A wild and woolly time awaits on the opposition benches

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Edwardian eyebrows would definitely have been raised at the idea of a Liberal party leader doing a bungee jump or making his policy pitch in a dripping wetsuit. But this week Sir Ed Davey managed to secure more seats for his Liberal Democrats, the party’s modern-day iteration, than at any time since the days of Liberal pomp under Asquith and Lloyd George.

Are we witnessing the strange rebirth of Liberal Britain, in the shape of a campaigning centrist dad falling off paddle-boards and dancing to ‘Sweet Caroline’ to celebrate his record haul of 72 seats, the most since the Liberals were last a viable party of government in 1923?

After the Conservative vote collapsed on Thursday across England and Wales, the Liberal Democrats toppled several cabinet ministers and broke new ground in “true blue” Tory counties of southern England. Oxfordshire has no Tory MPs at all, most are now Lib Dems. Through Hertfordshire and Hampshire, Davey’s troops swept like a hurricane, to paraphrase My Fair Lady (leaving Herefordshire to the Greens).

But they also regained Leave-voting areas of the South West that seemed forever lost to the party. It is now possible to take a trip from south-west London to Devon and never leave Davey territory.

Meanwhile, in another part of the formerly-Conservative forest, Green party co-leader Adrian Ramsay picked up the rural Suffolk seat of Waveney Valley — a place where you would once have struggled to meet many of the party’s supporters. They also took their target in Herefordshire, won Bristol Central from Labour and held Brighton Pavilion. After 14 years stuck at just one MP, this qualifies as a genuine breakthrough, with decent second places to build on and vote share up to nearly 7 per cent.

Tactical voting is probably behind both these parties’ bulked up Commons presence. In the “blue wall”, research on voters’ attitudes showed an admirable flexibility — as campaigners for the opposition parties saw it — to co-operate with on carving up the territory depending on who was best placed to deliver the outgoing Conservative government a kicking. “A party that doesn’t approve of FPTP has learnt how to use it”, said Robert Saunders, political historian.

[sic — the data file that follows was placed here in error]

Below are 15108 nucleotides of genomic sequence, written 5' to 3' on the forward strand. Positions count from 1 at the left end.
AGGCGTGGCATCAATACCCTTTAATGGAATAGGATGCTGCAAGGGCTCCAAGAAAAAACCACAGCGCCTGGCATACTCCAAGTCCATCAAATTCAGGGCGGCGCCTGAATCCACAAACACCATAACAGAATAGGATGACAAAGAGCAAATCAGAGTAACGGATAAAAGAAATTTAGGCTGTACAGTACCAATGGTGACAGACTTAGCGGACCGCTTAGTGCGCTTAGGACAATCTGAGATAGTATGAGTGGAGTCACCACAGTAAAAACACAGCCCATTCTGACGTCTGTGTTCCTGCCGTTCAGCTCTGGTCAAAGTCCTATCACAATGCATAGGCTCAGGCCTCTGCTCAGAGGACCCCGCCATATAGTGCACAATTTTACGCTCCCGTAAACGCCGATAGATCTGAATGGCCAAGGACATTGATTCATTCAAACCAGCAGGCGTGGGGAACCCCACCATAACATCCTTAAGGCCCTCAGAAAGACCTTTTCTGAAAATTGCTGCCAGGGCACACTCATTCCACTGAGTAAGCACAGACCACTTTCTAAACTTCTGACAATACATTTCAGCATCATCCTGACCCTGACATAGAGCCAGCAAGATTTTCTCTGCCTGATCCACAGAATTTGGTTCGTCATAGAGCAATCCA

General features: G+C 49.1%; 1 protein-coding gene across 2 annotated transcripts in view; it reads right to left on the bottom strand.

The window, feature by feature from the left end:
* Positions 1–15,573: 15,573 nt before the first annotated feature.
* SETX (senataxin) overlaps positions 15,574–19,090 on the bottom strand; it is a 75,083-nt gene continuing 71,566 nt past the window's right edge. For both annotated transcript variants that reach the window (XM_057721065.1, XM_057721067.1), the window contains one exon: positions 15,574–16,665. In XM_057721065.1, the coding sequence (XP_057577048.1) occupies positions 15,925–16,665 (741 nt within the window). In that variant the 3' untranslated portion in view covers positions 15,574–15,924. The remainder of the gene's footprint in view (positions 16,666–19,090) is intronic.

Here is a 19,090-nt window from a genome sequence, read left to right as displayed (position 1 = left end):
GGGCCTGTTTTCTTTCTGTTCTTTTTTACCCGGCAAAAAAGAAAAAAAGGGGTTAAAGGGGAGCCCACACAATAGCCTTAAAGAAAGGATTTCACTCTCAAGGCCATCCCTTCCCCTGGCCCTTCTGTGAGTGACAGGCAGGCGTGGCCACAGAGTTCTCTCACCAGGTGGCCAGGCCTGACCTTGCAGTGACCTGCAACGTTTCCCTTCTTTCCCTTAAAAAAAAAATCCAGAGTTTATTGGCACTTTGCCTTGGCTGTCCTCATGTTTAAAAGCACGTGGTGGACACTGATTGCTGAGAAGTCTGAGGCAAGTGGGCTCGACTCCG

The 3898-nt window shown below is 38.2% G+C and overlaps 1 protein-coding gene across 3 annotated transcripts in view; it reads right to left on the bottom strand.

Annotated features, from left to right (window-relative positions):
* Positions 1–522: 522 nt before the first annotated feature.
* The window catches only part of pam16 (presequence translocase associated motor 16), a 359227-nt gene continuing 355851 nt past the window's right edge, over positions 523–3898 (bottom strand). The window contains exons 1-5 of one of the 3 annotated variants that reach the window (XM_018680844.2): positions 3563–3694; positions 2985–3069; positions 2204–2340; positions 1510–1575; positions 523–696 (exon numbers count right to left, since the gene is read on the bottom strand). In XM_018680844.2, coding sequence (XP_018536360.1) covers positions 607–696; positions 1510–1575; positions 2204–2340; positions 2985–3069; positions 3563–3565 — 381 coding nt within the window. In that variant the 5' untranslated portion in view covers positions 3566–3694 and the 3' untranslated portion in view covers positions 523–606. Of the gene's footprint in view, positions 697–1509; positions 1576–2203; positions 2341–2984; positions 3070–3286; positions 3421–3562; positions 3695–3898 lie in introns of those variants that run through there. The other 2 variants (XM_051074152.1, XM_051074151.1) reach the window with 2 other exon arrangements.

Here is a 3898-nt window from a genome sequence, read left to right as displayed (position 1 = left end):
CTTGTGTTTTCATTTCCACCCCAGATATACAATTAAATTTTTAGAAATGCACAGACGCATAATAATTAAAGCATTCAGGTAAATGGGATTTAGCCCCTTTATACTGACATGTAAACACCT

Political analysts, usually a circumspect breed, confessed themselves “stunned” by the scale of the tactical voting. Sleep-deprived politics watchers debated whether the movement of the electorate away from the two main parties and the boost for other, smaller players might be the new normal.

One thing seems clear. Even leaving aside the Reform contingent, the opposition benches will be a wild and woolly place. Added to the large new Lib Dem presence will be a shrunken SNP rump hostile to Labour, the four Greens agitating on net zero, and a new parliamentary curiosity: a former leader, with chums, who wouldn’t go quietly.

Jeremy Corbyn, victorious in Islington North, will attack his former party from the left. He might sit alongside the four other independents who deprived Labour of seats in the north and midlands over its Gaza policy. Just wait until Starmer has to adjust to a probable second Trump presidency for them to create a lot of noise — and discomfort for Labour MPs whose supporters are unhappy with the leader’s policies.

The Lib Dems don’t want their new haul of MPs to be seen as part of a “left bloc”. Instead they hope to stay true to the voters in Tory territory who took the “leap of faith” Davey asked them to as he plummeted on his bungee dive. Saunders says they could carve out a new political terrain because “everything is in flux”.

Seen in this way, perhaps his leap showed vim and gumption enough to satisfy even an Edwardian martinet. Or not. As Saunders observes: “It’s intensely to the discredit of our political culture that you have to fall off a paddle-board to get attention as a third party.”


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